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Threatened Eiders of North America. Byram L. Feltner Bio 586. Eiders of North America (4 species). Common Eider King Eider Spectacled Eider (Threatened) Steller’s Eider ( Threatened ). Eider Characteristics. Large diving ducks (some can dive to depths of 180 feet)

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Threatened Eiders of North America

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threatened eiders of north america

Threatened Eiders of North America

Byram L. Feltner

Bio 586

eiders of north america 4 species
Eiders of North America(4 species)
  • Common Eider
  • King Eider
  • Spectacled Eider (Threatened)
  • Steller’s Eider (Threatened)
eider characteristics
Eider Characteristics
  • Large diving ducks (some can dive to depths of 180 feet)
  • Feed mainly on mollusks and invertebrates. Some diets can consist of some plant matter (rarely exceeds 5%).
  • Found in extreme northern habitats. (Some spend the winter in openings of the sea ice.)
  • Typically line nest w/ down feathers
  • Usually nest near rocky areas above water.

Kingdom: Animalia

Phylum: Chordata

Class: Aves

Order: Anseriformes


Family: Anatidae


Tribe: Mergini

common eider somateria mollissima
Common EiderSomateria mollissima
  • Largest duck in North America (Length: 17”, Wingspan: 41”)
  • Feed primarily on mollusks
  • Population: 1-1.5 million
king eider somateria spectabilis
King EiderSomateria spectabilis
  • Large Duck (Length: 16”, Wingspan: 37”)
  • Feeds primarily on mollusks
  • Population: <1 million
spectacled eider somateria fischeri
Spectacled EiderSomateria fischeri
  • Threatened Species
  • Large Duck (Length: 15”, Wingspan: 36”)
  • Diet varies according to time of year.
  • Population: <100,000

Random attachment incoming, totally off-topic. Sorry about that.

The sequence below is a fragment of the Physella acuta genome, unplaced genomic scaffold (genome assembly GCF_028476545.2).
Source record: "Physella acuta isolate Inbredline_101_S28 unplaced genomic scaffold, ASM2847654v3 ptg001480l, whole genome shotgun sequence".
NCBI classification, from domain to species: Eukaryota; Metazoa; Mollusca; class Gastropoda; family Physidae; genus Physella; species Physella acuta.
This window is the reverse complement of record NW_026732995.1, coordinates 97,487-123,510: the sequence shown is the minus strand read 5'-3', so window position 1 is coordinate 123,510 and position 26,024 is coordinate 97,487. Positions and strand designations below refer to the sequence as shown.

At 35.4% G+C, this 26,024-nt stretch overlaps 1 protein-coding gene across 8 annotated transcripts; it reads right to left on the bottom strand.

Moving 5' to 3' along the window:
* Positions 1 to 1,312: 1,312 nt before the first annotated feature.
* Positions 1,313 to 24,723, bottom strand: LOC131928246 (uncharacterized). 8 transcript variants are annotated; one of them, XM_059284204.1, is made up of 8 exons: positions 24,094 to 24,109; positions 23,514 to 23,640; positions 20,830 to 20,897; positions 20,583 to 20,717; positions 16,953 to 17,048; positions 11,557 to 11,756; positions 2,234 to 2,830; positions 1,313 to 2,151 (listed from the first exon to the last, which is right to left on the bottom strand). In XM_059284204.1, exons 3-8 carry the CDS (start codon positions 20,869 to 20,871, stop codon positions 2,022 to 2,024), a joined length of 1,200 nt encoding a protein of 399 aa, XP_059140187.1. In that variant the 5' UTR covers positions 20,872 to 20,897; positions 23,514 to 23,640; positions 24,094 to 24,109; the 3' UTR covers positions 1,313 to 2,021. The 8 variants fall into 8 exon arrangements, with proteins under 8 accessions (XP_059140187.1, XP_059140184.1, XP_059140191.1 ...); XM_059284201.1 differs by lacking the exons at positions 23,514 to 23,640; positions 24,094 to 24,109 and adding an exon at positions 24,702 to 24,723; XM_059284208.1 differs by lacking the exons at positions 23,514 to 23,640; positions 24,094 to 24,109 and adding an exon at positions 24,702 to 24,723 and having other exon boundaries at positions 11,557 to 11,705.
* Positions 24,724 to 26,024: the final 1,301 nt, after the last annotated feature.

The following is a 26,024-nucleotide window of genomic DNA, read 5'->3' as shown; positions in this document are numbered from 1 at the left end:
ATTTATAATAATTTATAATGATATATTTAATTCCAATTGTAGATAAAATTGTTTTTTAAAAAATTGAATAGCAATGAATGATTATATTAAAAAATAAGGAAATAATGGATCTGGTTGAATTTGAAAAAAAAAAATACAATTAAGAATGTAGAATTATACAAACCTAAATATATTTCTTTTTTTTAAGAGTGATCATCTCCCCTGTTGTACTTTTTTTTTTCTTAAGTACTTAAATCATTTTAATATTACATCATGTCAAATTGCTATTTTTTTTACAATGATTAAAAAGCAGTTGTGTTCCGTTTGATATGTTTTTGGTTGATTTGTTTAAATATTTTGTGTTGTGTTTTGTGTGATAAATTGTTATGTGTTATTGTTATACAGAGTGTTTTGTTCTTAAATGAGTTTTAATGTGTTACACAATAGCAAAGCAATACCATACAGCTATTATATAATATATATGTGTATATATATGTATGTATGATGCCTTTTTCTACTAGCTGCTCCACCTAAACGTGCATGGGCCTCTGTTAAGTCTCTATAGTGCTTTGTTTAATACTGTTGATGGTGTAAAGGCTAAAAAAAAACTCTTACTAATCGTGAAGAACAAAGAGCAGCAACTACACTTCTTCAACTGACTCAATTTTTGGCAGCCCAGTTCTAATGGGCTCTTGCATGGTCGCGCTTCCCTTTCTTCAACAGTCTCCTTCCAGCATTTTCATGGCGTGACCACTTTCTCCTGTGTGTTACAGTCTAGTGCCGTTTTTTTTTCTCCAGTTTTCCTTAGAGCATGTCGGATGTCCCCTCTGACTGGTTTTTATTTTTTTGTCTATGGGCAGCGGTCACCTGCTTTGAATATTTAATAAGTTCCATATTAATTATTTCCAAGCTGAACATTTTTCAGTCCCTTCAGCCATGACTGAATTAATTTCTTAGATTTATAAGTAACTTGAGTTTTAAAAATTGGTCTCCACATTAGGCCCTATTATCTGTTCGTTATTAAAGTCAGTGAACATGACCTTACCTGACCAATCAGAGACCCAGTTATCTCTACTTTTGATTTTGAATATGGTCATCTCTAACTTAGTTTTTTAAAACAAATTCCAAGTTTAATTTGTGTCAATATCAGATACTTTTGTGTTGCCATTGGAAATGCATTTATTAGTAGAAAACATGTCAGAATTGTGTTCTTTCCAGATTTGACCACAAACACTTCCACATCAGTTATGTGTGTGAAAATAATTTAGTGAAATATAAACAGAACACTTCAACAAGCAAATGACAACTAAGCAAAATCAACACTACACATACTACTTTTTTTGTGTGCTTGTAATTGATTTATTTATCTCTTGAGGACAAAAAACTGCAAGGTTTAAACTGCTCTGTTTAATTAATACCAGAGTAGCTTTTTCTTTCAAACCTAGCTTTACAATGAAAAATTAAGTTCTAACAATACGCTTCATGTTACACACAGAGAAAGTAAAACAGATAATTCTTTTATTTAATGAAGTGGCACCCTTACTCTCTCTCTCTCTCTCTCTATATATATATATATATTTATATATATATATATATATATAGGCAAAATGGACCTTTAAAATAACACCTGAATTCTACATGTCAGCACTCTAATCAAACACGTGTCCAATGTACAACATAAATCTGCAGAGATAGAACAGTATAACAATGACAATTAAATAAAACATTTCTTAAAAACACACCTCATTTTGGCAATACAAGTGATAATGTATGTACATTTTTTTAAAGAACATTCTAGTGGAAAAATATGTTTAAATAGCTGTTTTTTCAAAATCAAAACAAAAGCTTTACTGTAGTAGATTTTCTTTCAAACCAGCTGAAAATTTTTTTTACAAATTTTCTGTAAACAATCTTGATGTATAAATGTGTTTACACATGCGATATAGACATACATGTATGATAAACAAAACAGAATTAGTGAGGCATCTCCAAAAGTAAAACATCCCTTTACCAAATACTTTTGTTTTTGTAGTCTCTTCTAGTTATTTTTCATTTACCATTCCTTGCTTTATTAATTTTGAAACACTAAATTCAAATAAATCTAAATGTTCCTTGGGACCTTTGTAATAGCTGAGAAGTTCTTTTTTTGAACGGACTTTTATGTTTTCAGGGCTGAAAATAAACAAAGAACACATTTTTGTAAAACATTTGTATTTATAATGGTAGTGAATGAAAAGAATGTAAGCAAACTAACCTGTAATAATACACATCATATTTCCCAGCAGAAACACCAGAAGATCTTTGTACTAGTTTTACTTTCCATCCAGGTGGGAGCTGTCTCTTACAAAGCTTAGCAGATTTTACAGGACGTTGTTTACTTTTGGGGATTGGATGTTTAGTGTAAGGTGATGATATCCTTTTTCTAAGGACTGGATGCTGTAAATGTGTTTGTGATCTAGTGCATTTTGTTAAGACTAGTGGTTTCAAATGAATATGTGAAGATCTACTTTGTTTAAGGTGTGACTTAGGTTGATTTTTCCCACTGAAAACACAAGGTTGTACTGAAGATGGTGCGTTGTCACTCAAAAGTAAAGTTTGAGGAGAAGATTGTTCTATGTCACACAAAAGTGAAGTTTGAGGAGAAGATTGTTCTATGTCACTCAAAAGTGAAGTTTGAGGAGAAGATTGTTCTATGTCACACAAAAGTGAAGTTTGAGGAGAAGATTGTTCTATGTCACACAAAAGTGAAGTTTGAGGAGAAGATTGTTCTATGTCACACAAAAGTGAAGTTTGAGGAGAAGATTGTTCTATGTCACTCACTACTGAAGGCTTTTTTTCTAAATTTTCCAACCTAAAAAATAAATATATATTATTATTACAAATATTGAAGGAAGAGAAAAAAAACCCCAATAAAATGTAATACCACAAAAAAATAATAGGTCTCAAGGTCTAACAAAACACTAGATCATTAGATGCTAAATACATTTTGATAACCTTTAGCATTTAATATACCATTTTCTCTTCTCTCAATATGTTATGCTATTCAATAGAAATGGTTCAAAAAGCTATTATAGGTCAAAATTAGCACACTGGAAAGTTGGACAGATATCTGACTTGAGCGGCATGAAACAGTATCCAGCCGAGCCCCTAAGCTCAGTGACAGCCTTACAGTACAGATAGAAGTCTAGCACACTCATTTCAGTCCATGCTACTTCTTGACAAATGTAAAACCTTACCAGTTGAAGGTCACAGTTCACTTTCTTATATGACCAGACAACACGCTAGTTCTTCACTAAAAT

spectacled eider identification
Spectacled Eider Identification
  • Identification Tip:
    • Bill feathered to nostril
  • Adult male:
    • Pale green head with large

white patch around eye

    • Yellow bill
    • Black underparts
    • White upperparts
  • Adult female:
    • Dark brown plumage with fine

black barring

    • Pale brown patch around eye
  • Similar species:
    • The male is very distinctive. The female may be mistaken for another eider female, but the eye patch and extensive feather on the bill sets it apart.
spectacled eider diet
Spectacled Eider Diet
  • Breeding/Growth Season
    • Insects and Vegetation
  • Rest of Season
    • Mollusks and Vegetation
threatened listing
Threatened Listing
  • Effective Date: June 9, 1993
    • Populations had declined by 94-98% within the principle breeding range.
      • Alaska’s population declined 14% the following year (1994).
steller s eider polysticta stelleri
Steller’s EiderPolysticta stelleri
  • Threatened Species
  • Smallest of Eiders (Length: 12”, Wingspan: 29”)
  • Feeds mainly on crustaceans (amphipods, isopods, and barnacles)
  • Population: 150,000 – 200,000
steller s eider identification
Steller’s Eider Identification
  • Identification Tips:
    • Gray unfeathered bill
    • Squarish head
    • Long tail
  • Adult male alternate:
    • White head and flanks
    • Black on throat and back
    • Black around eye
    • Greenish patch on lores and rear of head
    • Black spot on breast
    • Black and white scapulars
    • Brownish belly
  • Adult female:
    • Dark brown plumage
    • Pale eyering
    • Square head
  • Similar species:
    • Male is distinct. The female could be missidentified as another eider. The female Steller’s has and unfeathered bill, squarer head, longer tail, and is smaller in size.
steller s eider diet
Steller’s Eider Diet
  • Throughout Year
    • Mainly on various crustaceans (amphipods, isopods, barnacles)
threatened listing19
Threatened Listing
  • Effective Date: 1997
    • Alaskan breeding populations has nearly disappeared.
      • Estimates range from hundreds to low thousands.
      • Problem not well understood.
cause for listing steller s and spectacled
Cause for Listing(Steller’s and Spectacled)
  • Destruction, Modification, or Curtailment of Habitat or Range
  • Over utilization for Commercial, Recreational, Scientific, or Educational Purposes